Is Henry David Thoreau a philosopher, too? Andrea Nightingale votes yes.

About Guest:

On the 200th birthday of Henry David Thoreau, Robert Harrison and Professor Andrea Nightingale engage in a lively conversation about Walden. This year our nation celebrates the bicentennial of Henry David Thoreau. But few of the commemorations have considered Thoreau as a philosopher, focusing instead on Thoreau as a champion of civil disobedience and the author of Walden. With this broadcast, Entitled Opinions takes on the task.
Thoreau the philosopher? It's a tough sell, according to Stanford Prof. Andrea Nightingale, who teaches a course on Thoreau and is the featured guest for this episode. Philosophers don't consider Thoreau one of their tribe because “he didn't mount arguments.” She continued: “Then and now, intellectual labor has always been privileged over manual labor. For Thoreau, you needed to learn things with your hands. You needed to get your hands dirty… I think manual labor is part of his philosophy in a very significant way.”
Nightingale and Harrison discuss a common phrase in Walden: “to be awake,” which Thoreau took in a spiritual sense as a state of being. For him, it involved a deep sense of attunement to the natural world, in what Thoreau called an “infinite expectation of the dawn.”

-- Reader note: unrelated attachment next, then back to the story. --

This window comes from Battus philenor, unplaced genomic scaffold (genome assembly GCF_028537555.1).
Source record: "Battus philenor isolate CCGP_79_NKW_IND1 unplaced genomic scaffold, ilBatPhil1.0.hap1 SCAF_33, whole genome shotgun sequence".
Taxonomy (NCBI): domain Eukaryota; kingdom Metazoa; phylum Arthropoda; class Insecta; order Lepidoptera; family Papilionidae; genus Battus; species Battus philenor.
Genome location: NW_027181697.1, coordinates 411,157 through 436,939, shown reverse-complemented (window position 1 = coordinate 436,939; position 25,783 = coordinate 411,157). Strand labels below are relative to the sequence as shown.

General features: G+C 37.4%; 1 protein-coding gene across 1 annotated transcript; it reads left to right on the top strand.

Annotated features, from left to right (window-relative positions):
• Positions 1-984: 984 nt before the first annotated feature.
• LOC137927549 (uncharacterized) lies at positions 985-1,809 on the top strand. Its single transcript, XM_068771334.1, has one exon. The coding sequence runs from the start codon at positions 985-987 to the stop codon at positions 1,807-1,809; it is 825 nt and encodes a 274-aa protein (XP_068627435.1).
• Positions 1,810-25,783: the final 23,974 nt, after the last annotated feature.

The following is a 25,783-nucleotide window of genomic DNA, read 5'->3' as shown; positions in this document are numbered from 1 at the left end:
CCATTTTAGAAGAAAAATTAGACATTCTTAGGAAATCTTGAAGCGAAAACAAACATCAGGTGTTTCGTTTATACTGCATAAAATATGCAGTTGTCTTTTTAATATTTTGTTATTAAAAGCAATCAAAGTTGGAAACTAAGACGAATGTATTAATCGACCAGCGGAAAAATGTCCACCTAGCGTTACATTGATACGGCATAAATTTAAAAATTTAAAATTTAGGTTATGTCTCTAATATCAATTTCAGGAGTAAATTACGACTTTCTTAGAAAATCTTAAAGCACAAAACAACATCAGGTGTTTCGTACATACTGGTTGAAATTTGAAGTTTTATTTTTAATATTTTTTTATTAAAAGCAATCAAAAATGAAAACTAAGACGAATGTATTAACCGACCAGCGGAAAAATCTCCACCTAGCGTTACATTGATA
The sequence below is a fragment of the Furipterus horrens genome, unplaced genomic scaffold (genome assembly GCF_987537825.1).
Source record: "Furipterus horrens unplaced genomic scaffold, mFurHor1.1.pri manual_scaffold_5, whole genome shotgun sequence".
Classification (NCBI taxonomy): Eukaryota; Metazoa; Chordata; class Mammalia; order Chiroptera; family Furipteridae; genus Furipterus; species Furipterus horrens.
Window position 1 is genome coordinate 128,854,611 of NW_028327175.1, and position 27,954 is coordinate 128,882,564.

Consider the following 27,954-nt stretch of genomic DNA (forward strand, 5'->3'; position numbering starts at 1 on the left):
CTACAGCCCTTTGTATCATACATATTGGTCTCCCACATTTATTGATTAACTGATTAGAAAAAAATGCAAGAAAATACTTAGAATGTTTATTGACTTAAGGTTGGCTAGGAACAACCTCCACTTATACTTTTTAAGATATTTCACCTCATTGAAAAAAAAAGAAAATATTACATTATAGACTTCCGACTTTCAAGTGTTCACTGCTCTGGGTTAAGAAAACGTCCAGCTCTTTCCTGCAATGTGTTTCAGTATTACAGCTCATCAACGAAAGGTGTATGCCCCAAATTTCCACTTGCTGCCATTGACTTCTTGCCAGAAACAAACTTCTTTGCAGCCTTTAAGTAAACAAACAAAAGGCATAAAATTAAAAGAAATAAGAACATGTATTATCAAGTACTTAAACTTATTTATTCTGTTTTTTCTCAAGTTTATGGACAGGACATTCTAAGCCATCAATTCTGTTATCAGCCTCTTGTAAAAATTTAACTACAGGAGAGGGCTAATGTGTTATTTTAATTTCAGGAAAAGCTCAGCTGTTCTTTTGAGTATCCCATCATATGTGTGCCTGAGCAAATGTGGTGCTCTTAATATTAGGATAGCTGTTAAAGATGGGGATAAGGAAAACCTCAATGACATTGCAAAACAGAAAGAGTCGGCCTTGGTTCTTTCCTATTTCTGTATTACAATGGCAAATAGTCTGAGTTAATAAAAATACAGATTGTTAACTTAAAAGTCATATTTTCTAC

Thoreau's famous efforts to simplify not only encompassed the obvious, practical level, but assumed spiritual dimensions as well. What does his examination of limits mean in a country that defines itself by excess? As Nightingale notes, today online kits offer the opportunity to recreate a Walden cabin in your own backyard. Has Thoreau's message been lost on a consumerist society?
(Harrison has made his own contribution to the bicentennial with “The True American,” a review essay in the New York Review of Books here.)
“Your metaphysical desire can have an infinite object which is God. If you let go of that, your unlimited desires just want more and more and more.”
“Thoreau found in nature an infinite manifestation of something so deep and fulfilling and it kept expanding and getting more vibrant.”
“He wanted to hear the language of the earth. … He was very interested in the wind in the trees – one way in which nature is publishing a set of ideas.”
“He thought you could be awake every day.”
“His point of course was to learn how to dwell on the earth in this mode of vibrancy.”

Stanford Prof. Andrea Nightingale writes and teaches Greek and Roman philosophy and literature. She also teaches a course on Henry David Thoreau. She has written on the philosophy and literature of ecology as well. Nightingale, a frequent Entitled Opinions guest, is the author of Genres in Dialogue: Plato and the Construct of Philosophy and Spectacles of Truth:  Theoria in its Cultural Context (both with Cambridge University Press) and Once out of Nature: Augustine on Time and the Body (University of Chicago Press). She has been awarded a fellowship at the Stanford Humanities Center, an American Council of Learned Societies Fellowship, and a Guggenheim Fellowship.